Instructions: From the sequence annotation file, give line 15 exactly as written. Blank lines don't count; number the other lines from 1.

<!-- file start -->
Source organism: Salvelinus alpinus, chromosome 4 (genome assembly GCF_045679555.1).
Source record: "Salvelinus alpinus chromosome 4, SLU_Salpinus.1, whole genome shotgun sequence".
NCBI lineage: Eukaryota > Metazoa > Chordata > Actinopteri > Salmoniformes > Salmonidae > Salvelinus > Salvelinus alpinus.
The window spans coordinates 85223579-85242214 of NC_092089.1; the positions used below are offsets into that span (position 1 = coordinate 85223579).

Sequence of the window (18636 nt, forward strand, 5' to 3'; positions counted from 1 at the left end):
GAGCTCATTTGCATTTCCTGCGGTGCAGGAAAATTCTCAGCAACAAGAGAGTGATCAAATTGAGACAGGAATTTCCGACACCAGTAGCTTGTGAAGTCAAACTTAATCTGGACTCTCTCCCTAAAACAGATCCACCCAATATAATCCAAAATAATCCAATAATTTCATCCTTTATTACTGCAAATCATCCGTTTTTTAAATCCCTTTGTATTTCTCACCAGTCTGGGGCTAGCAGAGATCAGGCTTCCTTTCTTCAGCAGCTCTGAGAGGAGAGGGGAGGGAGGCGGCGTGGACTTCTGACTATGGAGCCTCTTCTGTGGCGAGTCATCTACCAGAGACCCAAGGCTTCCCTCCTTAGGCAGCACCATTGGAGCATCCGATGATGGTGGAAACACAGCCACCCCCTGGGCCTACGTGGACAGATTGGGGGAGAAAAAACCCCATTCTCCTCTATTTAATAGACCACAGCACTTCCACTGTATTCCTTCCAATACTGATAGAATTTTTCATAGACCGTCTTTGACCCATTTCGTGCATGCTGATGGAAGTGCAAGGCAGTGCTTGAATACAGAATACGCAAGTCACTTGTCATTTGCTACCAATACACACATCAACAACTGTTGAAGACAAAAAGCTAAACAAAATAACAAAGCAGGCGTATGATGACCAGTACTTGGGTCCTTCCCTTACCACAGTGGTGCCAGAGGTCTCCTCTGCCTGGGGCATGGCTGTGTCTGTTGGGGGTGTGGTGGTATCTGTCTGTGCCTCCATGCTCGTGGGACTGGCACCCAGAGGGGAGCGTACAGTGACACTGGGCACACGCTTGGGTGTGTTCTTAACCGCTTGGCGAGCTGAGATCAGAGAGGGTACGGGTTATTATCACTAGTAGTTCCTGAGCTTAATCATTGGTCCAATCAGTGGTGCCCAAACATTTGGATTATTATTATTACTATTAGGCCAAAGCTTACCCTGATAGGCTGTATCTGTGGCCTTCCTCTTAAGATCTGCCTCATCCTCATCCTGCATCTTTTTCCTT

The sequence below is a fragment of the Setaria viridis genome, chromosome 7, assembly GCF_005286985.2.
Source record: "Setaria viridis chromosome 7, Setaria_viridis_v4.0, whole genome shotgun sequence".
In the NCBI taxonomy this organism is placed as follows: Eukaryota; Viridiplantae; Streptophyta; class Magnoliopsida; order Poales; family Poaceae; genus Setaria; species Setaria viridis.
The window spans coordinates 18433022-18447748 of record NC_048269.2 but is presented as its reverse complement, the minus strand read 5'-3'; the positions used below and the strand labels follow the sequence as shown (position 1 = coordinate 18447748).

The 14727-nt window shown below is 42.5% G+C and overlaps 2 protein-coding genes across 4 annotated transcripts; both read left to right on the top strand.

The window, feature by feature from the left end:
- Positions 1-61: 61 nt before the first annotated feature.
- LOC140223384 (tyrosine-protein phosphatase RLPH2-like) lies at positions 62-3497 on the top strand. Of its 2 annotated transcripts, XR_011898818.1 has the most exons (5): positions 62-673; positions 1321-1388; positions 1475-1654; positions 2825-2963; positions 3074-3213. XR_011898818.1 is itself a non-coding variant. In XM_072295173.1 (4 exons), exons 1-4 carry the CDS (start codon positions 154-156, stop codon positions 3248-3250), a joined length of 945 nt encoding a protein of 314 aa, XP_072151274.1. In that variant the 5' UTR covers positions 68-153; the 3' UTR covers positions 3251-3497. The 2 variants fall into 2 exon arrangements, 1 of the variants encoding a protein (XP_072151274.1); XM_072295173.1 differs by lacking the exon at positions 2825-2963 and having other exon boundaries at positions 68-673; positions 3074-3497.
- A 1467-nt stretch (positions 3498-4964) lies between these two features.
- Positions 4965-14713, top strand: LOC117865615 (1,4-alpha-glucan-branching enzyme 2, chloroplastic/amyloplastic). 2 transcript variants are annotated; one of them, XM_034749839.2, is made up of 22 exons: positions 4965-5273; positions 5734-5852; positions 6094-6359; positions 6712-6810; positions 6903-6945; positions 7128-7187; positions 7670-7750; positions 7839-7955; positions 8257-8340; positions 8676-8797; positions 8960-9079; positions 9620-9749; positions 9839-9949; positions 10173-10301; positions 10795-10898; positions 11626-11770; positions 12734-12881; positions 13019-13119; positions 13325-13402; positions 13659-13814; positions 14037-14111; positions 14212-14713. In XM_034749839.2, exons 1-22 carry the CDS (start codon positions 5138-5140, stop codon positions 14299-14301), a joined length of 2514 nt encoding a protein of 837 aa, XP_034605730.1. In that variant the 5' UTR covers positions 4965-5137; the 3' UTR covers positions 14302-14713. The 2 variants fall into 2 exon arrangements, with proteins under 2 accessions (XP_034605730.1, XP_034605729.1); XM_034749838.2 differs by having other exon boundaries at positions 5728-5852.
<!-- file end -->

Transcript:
- A 1467-nt stretch (positions 3498-4964) lies between these two features.